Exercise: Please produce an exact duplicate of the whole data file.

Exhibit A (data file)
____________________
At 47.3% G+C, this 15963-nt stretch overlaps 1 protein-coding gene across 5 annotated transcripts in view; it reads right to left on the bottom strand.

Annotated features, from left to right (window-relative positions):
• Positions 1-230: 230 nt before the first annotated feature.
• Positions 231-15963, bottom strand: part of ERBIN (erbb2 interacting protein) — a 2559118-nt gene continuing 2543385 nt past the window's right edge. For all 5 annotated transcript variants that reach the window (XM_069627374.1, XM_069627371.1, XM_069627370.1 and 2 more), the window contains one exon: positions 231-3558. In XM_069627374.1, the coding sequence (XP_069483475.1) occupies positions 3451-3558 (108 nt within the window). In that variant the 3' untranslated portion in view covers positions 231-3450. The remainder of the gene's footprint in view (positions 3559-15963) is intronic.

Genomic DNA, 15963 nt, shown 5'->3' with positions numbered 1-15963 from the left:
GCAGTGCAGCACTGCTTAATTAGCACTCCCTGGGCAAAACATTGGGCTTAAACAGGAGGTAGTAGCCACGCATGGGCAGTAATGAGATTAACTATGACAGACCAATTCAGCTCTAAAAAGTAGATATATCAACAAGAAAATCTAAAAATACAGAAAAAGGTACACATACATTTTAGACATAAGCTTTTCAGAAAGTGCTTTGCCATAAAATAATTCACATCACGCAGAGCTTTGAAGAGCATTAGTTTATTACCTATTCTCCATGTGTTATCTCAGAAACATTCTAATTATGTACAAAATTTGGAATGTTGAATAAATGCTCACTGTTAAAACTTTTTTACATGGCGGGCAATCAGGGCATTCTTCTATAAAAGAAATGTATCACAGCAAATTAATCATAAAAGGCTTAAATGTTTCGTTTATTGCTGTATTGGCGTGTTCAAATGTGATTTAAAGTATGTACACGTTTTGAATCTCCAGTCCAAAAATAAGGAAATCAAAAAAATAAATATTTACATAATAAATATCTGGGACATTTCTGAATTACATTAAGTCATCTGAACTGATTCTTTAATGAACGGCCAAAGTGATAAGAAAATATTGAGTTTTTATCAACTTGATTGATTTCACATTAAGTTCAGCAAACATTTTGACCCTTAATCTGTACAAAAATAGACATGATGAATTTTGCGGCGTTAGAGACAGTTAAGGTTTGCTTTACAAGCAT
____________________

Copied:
At 47.3% G+C, this 15963-nt stretch overlaps 1 protein-coding gene across 5 annotated transcripts in view; it reads right to left on the bottom strand.

Annotated features, from left to right (window-relative positions):
• Positions 1-230: 230 nt before the first annotated feature.
• Positions 231-15963, bottom strand: part of ERBIN (erbb2 interacting protein) — a 2559118-nt gene continuing 2543385 nt past the window's right edge. For all 5 annotated transcript variants that reach the window (XM_069627374.1, XM_069627371.1, XM_069627370.1 and 2 more), the window contains one exon: positions 231-3558. In XM_069627374.1, the coding sequence (XP_069483475.1) occupies positions 3451-3558 (108 nt within the window). In that variant the 3' untranslated portion in view covers positions 231-3450. The remainder of the gene's footprint in view (positions 3559-15963) is intronic.

Genomic DNA, 15963 nt, shown 5'->3' with positions numbered 1-15963 from the left:
GCAGTGCAGCACTGCTTAATTAGCACTCCCTGGGCAAAACATTGGGCTTAAACAGGAGGTAGTAGCCACGCATGGGCAGTAATGAGATTAACTATGACAGACCAATTCAGCTCTAAAAAGTAGATATATCAACAAGAAAATCTAAAAATACAGAAAAAGGTACACATACATTTTAGACATAAGCTTTTCAGAAAGTGCTTTGCCATAAAATAATTCACATCACGCAGAGCTTTGAAGAGCATTAGTTTATTACCTATTCTCCATGTGTTATCTCAGAAACATTCTAATTATGTACAAAATTTGGAATGTTGAATAAATGCTCACTGTTAAAACTTTTTTACATGGCGGGCAATCAGGGCATTCTTCTATAAAAGAAATGTATCACAGCAAATTAATCATAAAAGGCTTAAATGTTTCGTTTATTGCTGTATTGGCGTGTTCAAATGTGATTTAAAGTATGTACACGTTTTGAATCTCCAGTCCAAAAATAAGGAAATCAAAAAAATAAATATTTACATAATAAATATCTGGGACATTTCTGAATTACATTAAGTCATCTGAACTGATTCTTTAATGAACGGCCAAAGTGATAAGAAAATATTGAGTTTTTATCAACTTGATTGATTTCACATTAAGTTCAGCAAACATTTTGACCCTTAATCTGTACAAAAATAGACATGATGAATTTTGCGGCGTTAGAGACAGTTAAGGTTTGCTTTACAAGCAT